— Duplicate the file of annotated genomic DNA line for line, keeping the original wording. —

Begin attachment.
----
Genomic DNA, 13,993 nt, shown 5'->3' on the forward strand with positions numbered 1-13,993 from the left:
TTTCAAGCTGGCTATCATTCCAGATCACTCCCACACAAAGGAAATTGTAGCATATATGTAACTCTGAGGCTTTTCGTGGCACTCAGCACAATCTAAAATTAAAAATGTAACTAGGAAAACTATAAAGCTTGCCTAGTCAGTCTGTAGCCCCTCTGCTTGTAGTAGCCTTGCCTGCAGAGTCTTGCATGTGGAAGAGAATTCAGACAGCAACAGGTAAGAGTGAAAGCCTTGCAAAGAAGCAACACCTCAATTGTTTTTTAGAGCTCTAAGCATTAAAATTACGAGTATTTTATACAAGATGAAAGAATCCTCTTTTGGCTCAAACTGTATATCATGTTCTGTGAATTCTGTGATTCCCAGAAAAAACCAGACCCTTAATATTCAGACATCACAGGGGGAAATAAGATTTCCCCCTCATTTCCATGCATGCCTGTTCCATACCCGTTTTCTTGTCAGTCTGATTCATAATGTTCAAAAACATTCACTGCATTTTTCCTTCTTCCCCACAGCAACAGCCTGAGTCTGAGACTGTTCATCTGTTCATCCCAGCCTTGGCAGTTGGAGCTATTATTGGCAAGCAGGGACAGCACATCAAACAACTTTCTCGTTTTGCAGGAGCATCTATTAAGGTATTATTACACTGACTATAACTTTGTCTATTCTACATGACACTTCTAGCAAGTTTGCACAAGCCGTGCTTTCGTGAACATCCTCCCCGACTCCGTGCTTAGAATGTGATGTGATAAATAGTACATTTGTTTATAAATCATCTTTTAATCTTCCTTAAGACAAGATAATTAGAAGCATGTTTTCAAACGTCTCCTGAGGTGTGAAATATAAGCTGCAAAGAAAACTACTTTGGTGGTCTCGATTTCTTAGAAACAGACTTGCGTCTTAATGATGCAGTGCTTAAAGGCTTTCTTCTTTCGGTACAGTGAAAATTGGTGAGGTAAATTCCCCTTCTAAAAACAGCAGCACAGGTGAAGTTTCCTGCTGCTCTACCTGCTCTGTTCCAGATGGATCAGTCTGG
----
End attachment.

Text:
Genomic DNA, 13,993 nt, shown 5'->3' on the forward strand with positions numbered 1-13,993 from the left:
TTTCAAGCTGGCTATCATTCCAGATCACTCCCACACAAAGGAAATTGTAGCATATATGTAACTCTGAGGCTTTTCGTGGCACTCAGCACAATCTAAAATTAAAAATGTAACTAGGAAAACTATAAAGCTTGCCTAGTCAGTCTGTAGCCCCTCTGCTTGTAGTAGCCTTGCCTGCAGAGTCTTGCATGTGGAAGAGAATTCAGACAGCAACAGGTAAGAGTGAAAGCCTTGCAAAGAAGCAACACCTCAATTGTTTTTTAGAGCTCTAAGCATTAAAATTACGAGTATTTTATACAAGATGAAAGAATCCTCTTTTGGCTCAAACTGTATATCATGTTCTGTGAATTCTGTGATTCCCAGAAAAAACCAGACCCTTAATATTCAGACATCACAGGGGGAAATAAGATTTCCCCCTCATTTCCATGCATGCCTGTTCCATACCCGTTTTCTTGTCAGTCTGATTCATAATGTTCAAAAACATTCACTGCATTTTTCCTTCTTCCCCACAGCAACAGCCTGAGTCTGAGACTGTTCATCTGTTCATCCCAGCCTTGGCAGTTGGAGCTATTATTGGCAAGCAGGGACAGCACATCAAACAACTTTCTCGTTTTGCAGGAGCATCTATTAAGGTATTATTACACTGACTATAACTTTGTCTATTCTACATGACACTTCTAGCAAGTTTGCACAAGCCGTGCTTTCGTGAACATCCTCCCCGACTCCGTGCTTAGAATGTGATGTGATAAATAGTACATTTGTTTATAAATCATCTTTTAATCTTCCTTAAGACAAGATAATTAGAAGCATGTTTTCAAACGTCTCCTGAGGTGTGAAATATAAGCTGCAAAGAAAACTACTTTGGTGGTCTCGATTTCTTAGAAACAGACTTGCGTCTTAATGATGCAGTGCTTAAAGGCTTTCTTCTTTCGGTACAGTGAAAATTGGTGAGGTAAATTCCCCTTCTAAAAACAGCAGCACAGGTGAAGTTTCCTGCTGCTCTACCTGCTCTGTTCCAGATGGATCAGTCTGG